Facebook first on RIMC stage

Rick Kelley is today’s first speaker. Rick is Facebook’s Head of Mid Market Sales EMEA and has started his keynote speech by explaining the massive changes that have taken place since the very first banner ad appeared on the internet in 1994.

It is not just the internet that has changed since then either: physical brands like Crest toothpaste are tapping in to the web in a way that was not even possible in the pre-Facebook age.

Social media has revolutionised the internet by personalising it. People these days display their real names, their real hobbies and interact with their real friends. They are also interacting with their favourite companies too.

The three decades of the internet have been characterised by the development from browsing, to searching, and now to discovering. The difference being that web surfing in the 90s was a passive stroll through cyberspace; while the search revolution that Google brought in the 2000s saw a targeted approach and the social media of the 2010s is bringing discovery; whereby people are discovering the music, news, videos etc that their friends and family find interesting.

Rick is now explaining some of the benefits for businesses which not only use social media, but actually listen to the feedback. Companies like Vitamin Water and Threadless are using public-power to dictate the products they make.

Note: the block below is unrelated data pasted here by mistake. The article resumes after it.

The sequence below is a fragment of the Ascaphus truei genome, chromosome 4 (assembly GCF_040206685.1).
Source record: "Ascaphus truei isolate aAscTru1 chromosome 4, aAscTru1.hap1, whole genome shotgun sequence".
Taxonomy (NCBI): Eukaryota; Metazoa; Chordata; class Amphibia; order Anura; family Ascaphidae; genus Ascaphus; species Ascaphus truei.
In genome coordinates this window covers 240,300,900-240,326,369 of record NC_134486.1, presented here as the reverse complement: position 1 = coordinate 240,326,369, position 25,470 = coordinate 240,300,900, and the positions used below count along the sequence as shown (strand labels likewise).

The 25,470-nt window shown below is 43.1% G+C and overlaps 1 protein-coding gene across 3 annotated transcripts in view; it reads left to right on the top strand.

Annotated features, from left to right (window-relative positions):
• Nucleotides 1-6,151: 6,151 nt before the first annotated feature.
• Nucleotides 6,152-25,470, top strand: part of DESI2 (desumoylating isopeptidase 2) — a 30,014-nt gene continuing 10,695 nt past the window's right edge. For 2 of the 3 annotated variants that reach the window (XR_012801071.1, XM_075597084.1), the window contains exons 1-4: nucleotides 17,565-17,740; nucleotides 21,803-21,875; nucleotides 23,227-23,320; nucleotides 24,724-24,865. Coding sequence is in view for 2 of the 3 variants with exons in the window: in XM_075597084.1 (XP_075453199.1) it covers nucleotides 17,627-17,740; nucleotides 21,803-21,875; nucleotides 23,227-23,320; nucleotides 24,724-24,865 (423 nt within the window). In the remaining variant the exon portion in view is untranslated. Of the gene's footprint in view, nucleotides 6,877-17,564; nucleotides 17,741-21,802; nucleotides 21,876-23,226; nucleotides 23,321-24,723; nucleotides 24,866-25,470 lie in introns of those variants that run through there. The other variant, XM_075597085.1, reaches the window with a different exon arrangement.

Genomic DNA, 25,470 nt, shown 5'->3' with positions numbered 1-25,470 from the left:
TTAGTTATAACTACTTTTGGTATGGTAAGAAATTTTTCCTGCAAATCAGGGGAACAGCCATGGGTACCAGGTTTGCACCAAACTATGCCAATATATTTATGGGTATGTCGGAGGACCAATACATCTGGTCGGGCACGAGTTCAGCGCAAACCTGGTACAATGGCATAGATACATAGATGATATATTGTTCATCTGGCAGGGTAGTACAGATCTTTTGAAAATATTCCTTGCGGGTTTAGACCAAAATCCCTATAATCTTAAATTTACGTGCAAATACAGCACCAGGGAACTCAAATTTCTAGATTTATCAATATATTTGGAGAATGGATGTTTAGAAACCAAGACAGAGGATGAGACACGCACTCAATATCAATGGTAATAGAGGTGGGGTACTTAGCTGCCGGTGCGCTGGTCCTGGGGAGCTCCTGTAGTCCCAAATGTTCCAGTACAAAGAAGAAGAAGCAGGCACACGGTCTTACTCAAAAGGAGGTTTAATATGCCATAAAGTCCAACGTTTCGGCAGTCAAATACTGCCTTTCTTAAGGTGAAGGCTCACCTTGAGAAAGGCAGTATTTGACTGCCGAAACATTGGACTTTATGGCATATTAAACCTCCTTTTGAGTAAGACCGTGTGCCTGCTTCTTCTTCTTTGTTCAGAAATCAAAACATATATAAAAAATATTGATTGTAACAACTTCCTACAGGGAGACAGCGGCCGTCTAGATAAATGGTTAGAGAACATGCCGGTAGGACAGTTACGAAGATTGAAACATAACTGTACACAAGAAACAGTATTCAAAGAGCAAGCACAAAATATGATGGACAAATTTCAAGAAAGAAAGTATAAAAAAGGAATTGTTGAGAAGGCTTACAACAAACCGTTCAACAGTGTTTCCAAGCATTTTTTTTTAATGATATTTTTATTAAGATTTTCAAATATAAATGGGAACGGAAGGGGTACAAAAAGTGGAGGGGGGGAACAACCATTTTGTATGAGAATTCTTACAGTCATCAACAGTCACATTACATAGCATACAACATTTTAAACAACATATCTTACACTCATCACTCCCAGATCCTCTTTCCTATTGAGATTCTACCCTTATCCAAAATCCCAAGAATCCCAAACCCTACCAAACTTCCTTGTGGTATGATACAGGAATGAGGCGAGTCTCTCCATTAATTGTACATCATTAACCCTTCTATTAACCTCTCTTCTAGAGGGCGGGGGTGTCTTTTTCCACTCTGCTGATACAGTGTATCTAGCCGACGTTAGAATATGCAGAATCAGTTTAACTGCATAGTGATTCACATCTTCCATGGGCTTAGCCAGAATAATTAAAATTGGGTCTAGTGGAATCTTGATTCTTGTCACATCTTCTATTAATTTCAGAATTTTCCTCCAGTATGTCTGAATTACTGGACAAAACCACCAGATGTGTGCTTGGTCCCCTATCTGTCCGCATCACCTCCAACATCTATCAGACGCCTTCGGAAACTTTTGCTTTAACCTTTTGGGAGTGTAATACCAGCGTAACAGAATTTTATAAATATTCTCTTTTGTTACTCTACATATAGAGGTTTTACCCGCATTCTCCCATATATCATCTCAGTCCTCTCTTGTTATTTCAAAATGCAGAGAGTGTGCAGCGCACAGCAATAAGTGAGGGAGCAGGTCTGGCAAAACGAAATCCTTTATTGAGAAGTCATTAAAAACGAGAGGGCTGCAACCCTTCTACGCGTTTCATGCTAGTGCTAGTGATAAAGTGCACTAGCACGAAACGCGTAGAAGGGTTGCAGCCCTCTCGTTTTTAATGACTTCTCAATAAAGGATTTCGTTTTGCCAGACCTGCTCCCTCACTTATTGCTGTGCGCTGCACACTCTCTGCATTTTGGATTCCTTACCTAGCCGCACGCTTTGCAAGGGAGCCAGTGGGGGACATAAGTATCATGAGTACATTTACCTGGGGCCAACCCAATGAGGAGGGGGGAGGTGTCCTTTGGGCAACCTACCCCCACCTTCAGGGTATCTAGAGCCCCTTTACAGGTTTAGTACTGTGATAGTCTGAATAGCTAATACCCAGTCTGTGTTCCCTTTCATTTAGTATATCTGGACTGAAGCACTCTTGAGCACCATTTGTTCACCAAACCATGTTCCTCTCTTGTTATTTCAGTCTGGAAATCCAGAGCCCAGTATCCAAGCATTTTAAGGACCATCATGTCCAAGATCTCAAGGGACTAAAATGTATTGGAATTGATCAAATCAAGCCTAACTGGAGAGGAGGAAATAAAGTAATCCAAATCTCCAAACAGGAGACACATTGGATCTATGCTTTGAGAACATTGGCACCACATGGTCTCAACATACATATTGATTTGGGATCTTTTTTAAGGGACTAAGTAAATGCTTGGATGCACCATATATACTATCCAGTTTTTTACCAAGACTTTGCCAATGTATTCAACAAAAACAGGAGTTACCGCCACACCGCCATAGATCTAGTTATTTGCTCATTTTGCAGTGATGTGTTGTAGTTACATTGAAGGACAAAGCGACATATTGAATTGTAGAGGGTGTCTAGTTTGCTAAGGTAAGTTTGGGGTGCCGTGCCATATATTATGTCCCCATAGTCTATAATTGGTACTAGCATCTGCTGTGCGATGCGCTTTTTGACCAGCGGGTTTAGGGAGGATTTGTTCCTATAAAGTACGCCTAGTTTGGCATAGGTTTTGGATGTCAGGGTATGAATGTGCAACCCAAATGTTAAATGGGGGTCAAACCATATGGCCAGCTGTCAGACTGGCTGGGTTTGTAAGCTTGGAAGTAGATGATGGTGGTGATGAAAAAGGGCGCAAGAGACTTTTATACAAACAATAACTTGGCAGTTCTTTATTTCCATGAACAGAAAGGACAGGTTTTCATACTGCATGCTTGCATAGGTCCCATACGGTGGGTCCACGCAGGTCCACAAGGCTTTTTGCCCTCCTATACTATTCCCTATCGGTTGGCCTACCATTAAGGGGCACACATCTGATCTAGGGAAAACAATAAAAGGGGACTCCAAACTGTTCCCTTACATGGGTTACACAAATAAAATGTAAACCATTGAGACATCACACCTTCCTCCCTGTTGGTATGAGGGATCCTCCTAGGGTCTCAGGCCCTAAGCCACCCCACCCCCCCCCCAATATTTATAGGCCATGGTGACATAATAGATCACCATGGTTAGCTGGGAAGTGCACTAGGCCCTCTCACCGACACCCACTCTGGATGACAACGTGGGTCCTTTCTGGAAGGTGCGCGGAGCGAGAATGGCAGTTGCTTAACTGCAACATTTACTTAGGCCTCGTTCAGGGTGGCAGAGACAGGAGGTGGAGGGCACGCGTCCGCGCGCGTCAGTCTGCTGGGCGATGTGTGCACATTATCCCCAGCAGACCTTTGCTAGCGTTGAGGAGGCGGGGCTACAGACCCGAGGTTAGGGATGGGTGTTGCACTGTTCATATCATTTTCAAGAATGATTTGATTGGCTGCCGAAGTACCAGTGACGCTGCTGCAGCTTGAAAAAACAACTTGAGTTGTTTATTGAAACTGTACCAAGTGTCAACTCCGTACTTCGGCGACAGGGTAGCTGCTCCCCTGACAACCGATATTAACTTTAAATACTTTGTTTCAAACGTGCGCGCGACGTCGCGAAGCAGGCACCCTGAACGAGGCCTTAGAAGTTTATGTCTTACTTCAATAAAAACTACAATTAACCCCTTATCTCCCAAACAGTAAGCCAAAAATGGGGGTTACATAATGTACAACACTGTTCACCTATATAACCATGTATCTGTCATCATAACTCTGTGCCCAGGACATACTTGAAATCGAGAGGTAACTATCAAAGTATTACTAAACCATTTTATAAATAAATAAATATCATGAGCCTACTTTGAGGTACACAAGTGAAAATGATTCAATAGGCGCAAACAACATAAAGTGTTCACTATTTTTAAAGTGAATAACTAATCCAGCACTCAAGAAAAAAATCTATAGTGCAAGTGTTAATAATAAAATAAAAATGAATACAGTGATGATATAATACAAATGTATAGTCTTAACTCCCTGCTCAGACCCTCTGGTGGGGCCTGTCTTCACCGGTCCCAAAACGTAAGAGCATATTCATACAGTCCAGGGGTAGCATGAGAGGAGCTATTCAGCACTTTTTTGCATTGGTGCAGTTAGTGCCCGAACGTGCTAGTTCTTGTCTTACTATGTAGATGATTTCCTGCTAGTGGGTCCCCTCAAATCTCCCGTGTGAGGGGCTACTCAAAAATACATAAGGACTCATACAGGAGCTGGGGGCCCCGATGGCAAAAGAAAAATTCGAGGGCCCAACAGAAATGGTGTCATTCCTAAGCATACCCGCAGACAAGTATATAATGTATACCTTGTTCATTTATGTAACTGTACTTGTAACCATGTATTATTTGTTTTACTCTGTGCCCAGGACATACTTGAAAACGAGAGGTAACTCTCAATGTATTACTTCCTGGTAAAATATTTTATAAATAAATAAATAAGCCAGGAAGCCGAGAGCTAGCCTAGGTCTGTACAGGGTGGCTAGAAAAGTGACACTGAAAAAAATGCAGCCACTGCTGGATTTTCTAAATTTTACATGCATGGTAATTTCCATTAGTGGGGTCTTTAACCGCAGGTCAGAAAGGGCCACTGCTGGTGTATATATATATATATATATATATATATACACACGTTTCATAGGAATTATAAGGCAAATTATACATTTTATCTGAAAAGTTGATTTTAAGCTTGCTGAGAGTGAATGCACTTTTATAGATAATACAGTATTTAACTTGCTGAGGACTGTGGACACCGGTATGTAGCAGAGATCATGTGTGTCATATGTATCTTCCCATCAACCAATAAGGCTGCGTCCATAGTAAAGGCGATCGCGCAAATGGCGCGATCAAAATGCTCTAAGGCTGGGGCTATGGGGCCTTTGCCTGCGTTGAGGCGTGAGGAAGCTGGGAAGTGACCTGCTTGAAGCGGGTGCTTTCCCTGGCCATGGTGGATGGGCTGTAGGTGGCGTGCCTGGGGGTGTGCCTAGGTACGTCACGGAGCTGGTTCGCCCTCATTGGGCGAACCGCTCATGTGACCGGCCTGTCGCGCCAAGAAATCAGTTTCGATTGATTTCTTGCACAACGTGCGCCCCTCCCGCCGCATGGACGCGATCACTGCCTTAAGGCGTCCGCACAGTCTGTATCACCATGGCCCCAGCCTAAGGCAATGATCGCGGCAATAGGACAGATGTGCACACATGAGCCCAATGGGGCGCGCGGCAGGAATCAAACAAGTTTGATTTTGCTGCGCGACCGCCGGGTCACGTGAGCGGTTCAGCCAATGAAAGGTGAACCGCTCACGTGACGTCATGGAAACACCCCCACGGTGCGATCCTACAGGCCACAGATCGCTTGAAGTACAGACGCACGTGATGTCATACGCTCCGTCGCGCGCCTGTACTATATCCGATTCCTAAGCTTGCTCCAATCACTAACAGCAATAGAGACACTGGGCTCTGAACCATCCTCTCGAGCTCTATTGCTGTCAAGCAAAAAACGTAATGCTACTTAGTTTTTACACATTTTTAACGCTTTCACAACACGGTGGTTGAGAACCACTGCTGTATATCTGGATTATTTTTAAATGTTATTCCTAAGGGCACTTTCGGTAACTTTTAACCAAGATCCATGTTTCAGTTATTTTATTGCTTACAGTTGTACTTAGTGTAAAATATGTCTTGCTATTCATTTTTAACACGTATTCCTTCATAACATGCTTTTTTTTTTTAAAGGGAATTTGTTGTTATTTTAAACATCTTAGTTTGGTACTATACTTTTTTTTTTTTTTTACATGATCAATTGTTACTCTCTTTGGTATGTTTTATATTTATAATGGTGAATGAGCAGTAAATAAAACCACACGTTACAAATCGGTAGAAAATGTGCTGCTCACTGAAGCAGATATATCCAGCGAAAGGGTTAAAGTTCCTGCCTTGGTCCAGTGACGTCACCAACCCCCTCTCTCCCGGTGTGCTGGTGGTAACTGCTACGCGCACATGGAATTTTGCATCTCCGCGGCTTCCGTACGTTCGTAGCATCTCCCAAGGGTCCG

If we take Oreo cookies as an example, they have 16 million ‘likes’ on Facebook and they actively engage their fans on a daily basis without even trying to market to them — just to be a presence in their lives. This compares to a mere 150,000 who actively choose to visit oreo.com. A Massive difference and a boon for Oreo and Facebook.

During last year’s Eyjafjallajökull eruption in Iceland, KLM actually used their Facebook wall to re-book people’s flights. By simply adding their booking number to the wall; the airline would process and help customers without the need for telephones. In fact Delta Airlines now allows you to book a flight with them without even leaving Facebook.

Facebook is also a great raw marketing tool — for example Toyota’s Facebook plea for videos about why the Carolla is a good car drew thousands of responses. The best ended up on television.

Next, Rick goes on to talk about the three types of media: owned, paid and earned. To earn the media exposure is obviously the hardest — but also the most successful. One amazing way of doing this is when people like or recommend something on Facebook. If it spreads to friends of friends on their news feed, your company potentially stands to reach millions of people. Similarly, when friends recommend products and services, we are much more likely to take notice.

The targeted nature of Facebook advertisements is a real draw because of the way it is tailored to individuals. For example, if your profile says you like skiing, it is very easy for a small ski resort to cheaply advertise to you in the knowledge that you are a likely potential customer.

The new ‘sponsored story’ feature on Facebook allows sponsored ‘likes’ to be put on the right of the page because items fall off people’s fast-moving news feeds very quickly.

Rick closed his speech with a short recap and then opened the floor to questions.

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